440 is the same as 460 or 480 in the same way as 110 is the same as 125. 220 is different from 208 however. The voltage should not "creep" on a
There is no such thing as a natural-born pilot. Chuck Yeager
At 13:36 01/09/01 -0400, SSteele wrote:
>Standard voltages - What is standard? I am trying to determine a standard
>for design, and I notice that industrial companies throughout the US use
>the following 3-phase voltages; 208, 220, 230 440, 460, 480, etc; Canada
>using 575VAC. Even if you consider +/-10% of nominal voltage, conditions
>exist in which voltages may be too high for supply to a machine. If a 3-ph
>Isolation transformer is used with 5% taps, I've just added greater cost
>and another enclosure to my small workcell. Is the common nominal voltage
>supply "creeping" upward from 440VAC 3-ph to 460, 480, etc. just as the
>nominal "120VAC" 1-ph did? (110VAC to 115VAC to 120VAC; Or maybe I am
>completely "off-my-rocker" associating the two...)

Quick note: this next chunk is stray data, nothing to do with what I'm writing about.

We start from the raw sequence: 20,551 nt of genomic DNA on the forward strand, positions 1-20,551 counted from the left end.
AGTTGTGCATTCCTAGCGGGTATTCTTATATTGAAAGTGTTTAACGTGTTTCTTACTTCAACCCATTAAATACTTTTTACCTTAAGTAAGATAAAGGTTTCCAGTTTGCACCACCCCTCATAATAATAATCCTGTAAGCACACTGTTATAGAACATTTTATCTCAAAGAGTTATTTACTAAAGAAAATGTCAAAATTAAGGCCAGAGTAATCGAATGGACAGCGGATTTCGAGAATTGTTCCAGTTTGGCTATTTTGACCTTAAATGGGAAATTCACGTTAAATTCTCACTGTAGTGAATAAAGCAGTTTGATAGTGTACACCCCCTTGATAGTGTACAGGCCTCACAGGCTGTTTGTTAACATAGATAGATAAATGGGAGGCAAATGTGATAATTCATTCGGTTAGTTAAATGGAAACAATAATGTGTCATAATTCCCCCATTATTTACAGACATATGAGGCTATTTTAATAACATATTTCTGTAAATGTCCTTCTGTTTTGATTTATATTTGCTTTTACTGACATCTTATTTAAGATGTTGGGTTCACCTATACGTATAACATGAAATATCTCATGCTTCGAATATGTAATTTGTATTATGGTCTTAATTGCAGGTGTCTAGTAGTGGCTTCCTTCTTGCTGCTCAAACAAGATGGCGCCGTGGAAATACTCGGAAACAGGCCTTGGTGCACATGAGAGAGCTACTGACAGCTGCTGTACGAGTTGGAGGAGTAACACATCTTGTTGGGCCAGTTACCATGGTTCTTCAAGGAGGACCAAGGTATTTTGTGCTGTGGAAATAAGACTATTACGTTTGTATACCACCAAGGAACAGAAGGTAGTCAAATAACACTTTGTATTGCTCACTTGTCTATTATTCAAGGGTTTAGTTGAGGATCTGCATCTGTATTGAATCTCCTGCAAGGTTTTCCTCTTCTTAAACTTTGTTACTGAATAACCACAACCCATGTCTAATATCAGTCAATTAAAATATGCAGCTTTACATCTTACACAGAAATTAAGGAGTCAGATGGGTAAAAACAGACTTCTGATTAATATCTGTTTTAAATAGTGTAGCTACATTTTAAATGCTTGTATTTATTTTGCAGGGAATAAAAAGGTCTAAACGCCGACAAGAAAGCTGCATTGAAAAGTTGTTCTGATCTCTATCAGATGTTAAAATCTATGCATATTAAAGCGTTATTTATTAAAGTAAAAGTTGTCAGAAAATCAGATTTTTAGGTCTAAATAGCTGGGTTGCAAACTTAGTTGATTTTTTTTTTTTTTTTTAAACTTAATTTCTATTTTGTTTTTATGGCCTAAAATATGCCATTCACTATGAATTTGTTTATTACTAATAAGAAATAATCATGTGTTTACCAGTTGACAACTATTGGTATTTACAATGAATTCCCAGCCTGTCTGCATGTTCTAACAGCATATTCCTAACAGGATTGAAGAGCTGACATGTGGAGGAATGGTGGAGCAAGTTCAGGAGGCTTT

>I am looking only for references to a standard indicating typical/nominal
>values, or replys from individuals with some time spent in industrial
You mentioned that "Canada using 575VAC". Actually, 600VAC is much more common in Canada than 575. I believe that 575 is gradually disappearing in favour of 600. If you are planning on designing something for use in
Canada, you would be better to use 600VAC. We also use 208 (since it is related to 120VAC via a 'Y' connection), but this is typically derived from a local transformer connected to the 600V bus.
I am less certain as to what is used in the US, but I believe that 480 and 440 are the most common, plus of course they also use 208 due to the relationship to 120. An American could probably give you a better idea of the correct proportions for the various voltages.